On 4 February 1917 Joyce suffered a severe attack of synechia.
While living in Trieste, Joyce began to suffer bouts of iritis, a painful inflammation of the iris, which plagued him for the rest of his life. This condition was exacerbated by other factors, including the weather, the poor state of his teeth, and his drinking.
This attack of synechia in February 1917 lead to a prolonged bout of eye trouble which continued until Joyce’s first eye operation at the end of August 1917. Synechia is a condition where the iris becomes stuck to the cornea or the lens. It can develop from glaucoma or cataracts (both of which Joyce also suffered from) and it can also cause certain kinds of glaucoma. Like iritis, it can be a painful condition, though in Joyce’s case it seems he was suffering from more than one illness at once. In May he describes his conditions as “rheumatic iritis complicated with synechia and glaucoma.”
On 7 March Joyce wrote to Harriet Weaver that after four weeks of illness his sight is still weak though he hopes he is now out of danger; a week later he wrote again to say: “I am now out of danger but am still under doctor’s care and my sight is still in some danger.”
At the end of April he was still under the doctor’s care and was depressed that this attack was lasting so long, writing that he has never had an attack that lasted as long as this. Though he was not in pain at this stage, he feared that the consequences would be serious though he still hoped to avoid an operation. By the time he writes to John Quinn in May, he has been ill for a fortnight with glaucoma. He says he is trying to avoid an operation “as I dislike the idea of cutting out pieces of the iris at intervals.”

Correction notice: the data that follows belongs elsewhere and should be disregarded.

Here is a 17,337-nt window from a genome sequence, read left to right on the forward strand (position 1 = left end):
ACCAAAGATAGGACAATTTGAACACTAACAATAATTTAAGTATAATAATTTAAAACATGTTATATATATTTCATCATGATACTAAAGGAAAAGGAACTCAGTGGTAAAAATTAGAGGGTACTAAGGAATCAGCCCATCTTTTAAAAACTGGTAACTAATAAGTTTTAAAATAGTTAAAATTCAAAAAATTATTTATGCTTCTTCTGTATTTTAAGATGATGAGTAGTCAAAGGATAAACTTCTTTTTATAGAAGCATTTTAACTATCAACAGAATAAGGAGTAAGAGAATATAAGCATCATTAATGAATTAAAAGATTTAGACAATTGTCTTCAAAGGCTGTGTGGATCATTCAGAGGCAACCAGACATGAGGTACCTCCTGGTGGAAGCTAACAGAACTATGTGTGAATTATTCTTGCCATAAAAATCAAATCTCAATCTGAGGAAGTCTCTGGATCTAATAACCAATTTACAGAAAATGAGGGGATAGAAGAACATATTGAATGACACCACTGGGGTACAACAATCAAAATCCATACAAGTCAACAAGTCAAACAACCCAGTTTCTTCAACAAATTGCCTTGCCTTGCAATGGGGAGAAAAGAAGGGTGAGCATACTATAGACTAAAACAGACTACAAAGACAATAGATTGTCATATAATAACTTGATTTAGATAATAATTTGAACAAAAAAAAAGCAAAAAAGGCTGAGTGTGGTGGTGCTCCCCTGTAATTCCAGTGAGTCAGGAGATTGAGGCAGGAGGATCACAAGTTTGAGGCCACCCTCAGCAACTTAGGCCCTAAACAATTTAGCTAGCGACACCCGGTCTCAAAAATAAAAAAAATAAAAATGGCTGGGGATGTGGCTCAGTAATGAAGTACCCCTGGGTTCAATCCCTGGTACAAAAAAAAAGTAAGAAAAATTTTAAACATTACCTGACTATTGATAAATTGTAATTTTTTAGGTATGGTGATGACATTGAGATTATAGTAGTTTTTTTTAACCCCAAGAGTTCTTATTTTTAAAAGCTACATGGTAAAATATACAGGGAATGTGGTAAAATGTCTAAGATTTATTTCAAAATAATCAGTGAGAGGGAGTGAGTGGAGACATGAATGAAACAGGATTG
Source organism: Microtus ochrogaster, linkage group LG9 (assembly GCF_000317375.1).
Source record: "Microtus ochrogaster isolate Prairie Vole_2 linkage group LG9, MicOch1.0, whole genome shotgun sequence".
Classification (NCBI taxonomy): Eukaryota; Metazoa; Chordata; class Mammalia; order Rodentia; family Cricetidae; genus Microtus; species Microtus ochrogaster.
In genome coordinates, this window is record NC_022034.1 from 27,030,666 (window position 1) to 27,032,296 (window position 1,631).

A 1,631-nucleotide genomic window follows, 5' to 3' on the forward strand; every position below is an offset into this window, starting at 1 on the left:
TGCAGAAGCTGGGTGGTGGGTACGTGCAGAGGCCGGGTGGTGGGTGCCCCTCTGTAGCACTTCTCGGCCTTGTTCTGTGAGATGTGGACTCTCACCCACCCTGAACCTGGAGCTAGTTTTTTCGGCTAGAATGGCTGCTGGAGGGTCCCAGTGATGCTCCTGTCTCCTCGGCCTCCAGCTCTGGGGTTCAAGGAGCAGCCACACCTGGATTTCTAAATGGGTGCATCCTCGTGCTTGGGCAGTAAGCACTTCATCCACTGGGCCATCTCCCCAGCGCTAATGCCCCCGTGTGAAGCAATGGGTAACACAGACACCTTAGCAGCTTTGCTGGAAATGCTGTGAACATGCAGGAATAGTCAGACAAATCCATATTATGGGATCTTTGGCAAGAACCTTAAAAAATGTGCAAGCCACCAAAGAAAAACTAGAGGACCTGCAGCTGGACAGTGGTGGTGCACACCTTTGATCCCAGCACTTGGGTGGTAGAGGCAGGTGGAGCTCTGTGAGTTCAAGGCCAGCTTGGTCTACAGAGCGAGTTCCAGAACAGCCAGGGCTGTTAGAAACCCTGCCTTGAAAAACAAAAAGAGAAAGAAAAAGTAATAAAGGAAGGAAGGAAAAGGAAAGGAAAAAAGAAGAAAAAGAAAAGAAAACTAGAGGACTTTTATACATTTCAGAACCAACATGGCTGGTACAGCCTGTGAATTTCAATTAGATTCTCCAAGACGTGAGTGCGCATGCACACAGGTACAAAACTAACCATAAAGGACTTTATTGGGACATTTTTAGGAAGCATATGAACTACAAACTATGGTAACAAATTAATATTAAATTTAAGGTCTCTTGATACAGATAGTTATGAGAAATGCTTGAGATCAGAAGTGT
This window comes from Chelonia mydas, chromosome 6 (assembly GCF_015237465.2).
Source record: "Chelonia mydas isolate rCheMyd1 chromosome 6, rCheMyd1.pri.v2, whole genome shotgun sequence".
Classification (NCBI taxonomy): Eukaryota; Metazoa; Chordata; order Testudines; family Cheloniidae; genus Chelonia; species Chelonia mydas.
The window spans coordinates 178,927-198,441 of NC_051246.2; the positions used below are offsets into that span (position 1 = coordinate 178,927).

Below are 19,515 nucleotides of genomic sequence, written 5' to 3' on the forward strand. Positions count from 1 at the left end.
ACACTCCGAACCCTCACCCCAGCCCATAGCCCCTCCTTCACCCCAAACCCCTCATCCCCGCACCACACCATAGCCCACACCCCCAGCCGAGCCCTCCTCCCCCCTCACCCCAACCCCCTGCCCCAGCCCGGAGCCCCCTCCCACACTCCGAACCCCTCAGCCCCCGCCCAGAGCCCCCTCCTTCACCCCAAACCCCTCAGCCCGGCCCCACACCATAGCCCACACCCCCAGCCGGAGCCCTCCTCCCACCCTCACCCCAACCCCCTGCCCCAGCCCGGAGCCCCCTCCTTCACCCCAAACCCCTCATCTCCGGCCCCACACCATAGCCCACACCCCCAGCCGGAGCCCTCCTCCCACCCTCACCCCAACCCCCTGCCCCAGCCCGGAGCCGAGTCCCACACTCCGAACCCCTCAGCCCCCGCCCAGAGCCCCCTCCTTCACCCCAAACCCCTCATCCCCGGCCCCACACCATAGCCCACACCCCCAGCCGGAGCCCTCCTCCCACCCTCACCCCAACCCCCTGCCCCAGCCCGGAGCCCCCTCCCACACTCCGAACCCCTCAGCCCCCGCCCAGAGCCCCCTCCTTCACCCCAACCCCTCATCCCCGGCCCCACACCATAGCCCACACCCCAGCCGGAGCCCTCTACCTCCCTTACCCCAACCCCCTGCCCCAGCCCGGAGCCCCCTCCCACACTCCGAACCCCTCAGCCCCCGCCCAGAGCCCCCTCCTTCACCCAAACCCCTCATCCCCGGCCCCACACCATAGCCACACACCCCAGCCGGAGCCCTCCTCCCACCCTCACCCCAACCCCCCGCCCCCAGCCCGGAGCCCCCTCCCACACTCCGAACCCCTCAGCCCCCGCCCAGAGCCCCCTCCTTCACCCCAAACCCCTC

In July 1917, Joyce suffered fever and tonsillitis, but an attack of iritis on 18 August 1917 was so severe that he was unable to move for twenty minutes. On 24 August, Professor Ernst Sidler operated to perform an iridectomy on the right eye, the first of eleven eye operations Joyce underwent.
Doctors today have reviewed Joyce’s various eye problems in an effort to come up with a diagnosis. It seems that his problems might have resulted from ankylosing spondylitis, but the more likely candidate is Reiter’s disease, a pun that Joyce himself would surely have enjoyed.
Sources & Further Reading:
Ellmann, Richard: James Joyce – New and Revised Edition, Oxford: Oxford University Press, 1982.
Joyce, James: Letters of James Joyce, vols. III & III, edited by Richard Ellmann, London: Faber & Faber, 1966.
Lyons, JB: James Joyce and Medicine, Dublin: The Dolmen Press, 1973.